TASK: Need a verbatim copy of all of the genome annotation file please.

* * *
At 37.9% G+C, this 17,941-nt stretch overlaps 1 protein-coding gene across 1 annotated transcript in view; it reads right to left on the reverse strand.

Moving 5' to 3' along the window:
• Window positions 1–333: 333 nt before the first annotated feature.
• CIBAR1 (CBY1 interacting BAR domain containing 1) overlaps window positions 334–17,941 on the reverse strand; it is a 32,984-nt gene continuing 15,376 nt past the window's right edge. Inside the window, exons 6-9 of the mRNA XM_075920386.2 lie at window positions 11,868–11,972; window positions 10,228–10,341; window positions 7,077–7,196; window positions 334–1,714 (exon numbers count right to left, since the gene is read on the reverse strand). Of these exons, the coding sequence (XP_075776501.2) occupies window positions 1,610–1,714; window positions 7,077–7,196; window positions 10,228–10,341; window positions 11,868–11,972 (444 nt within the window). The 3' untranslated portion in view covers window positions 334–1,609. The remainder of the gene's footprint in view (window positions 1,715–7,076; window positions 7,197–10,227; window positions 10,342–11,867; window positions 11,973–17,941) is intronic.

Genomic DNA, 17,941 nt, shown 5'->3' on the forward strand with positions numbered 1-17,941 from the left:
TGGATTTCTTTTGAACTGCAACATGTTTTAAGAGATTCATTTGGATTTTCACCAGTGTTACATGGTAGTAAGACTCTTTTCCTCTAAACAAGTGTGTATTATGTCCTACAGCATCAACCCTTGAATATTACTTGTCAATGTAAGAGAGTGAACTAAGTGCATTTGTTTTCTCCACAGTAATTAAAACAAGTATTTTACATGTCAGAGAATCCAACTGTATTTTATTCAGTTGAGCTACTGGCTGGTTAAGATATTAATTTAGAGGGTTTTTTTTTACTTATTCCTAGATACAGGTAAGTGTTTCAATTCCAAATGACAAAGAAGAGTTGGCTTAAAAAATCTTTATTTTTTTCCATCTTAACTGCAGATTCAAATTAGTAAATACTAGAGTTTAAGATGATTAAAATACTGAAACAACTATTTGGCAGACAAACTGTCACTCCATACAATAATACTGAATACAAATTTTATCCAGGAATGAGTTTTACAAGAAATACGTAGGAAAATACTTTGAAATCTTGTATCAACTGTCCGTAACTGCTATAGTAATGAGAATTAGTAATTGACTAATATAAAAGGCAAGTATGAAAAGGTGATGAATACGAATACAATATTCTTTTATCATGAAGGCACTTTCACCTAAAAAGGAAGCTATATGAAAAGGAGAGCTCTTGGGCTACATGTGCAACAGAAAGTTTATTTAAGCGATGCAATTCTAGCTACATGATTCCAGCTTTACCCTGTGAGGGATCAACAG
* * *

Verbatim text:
At 37.9% G+C, this 17,941-nt stretch overlaps 1 protein-coding gene across 1 annotated transcript in view; it reads right to left on the reverse strand.

Moving 5' to 3' along the window:
• Window positions 1–333: 333 nt before the first annotated feature.
• CIBAR1 (CBY1 interacting BAR domain containing 1) overlaps window positions 334–17,941 on the reverse strand; it is a 32,984-nt gene continuing 15,376 nt past the window's right edge. Inside the window, exons 6-9 of the mRNA XM_075920386.2 lie at window positions 11,868–11,972; window positions 10,228–10,341; window positions 7,077–7,196; window positions 334–1,714 (exon numbers count right to left, since the gene is read on the reverse strand). Of these exons, the coding sequence (XP_075776501.2) occupies window positions 1,610–1,714; window positions 7,077–7,196; window positions 10,228–10,341; window positions 11,868–11,972 (444 nt within the window). The 3' untranslated portion in view covers window positions 334–1,609. The remainder of the gene's footprint in view (window positions 1,715–7,076; window positions 7,197–10,227; window positions 10,342–11,867; window positions 11,973–17,941) is intronic.

Genomic DNA, 17,941 nt, shown 5'->3' on the forward strand with positions numbered 1-17,941 from the left:
TGGATTTCTTTTGAACTGCAACATGTTTTAAGAGATTCATTTGGATTTTCACCAGTGTTACATGGTAGTAAGACTCTTTTCCTCTAAACAAGTGTGTATTATGTCCTACAGCATCAACCCTTGAATATTACTTGTCAATGTAAGAGAGTGAACTAAGTGCATTTGTTTTCTCCACAGTAATTAAAACAAGTATTTTACATGTCAGAGAATCCAACTGTATTTTATTCAGTTGAGCTACTGGCTGGTTAAGATATTAATTTAGAGGGTTTTTTTTTACTTATTCCTAGATACAGGTAAGTGTTTCAATTCCAAATGACAAAGAAGAGTTGGCTTAAAAAATCTTTATTTTTTTCCATCTTAACTGCAGATTCAAATTAGTAAATACTAGAGTTTAAGATGATTAAAATACTGAAACAACTATTTGGCAGACAAACTGTCACTCCATACAATAATACTGAATACAAATTTTATCCAGGAATGAGTTTTACAAGAAATACGTAGGAAAATACTTTGAAATCTTGTATCAACTGTCCGTAACTGCTATAGTAATGAGAATTAGTAATTGACTAATATAAAAGGCAAGTATGAAAAGGTGATGAATACGAATACAATATTCTTTTATCATGAAGGCACTTTCACCTAAAAAGGAAGCTATATGAAAAGGAGAGCTCTTGGGCTACATGTGCAACAGAAAGTTTATTTAAGCGATGCAATTCTAGCTACATGATTCCAGCTTTACCCTGTGAGGGATCAACAG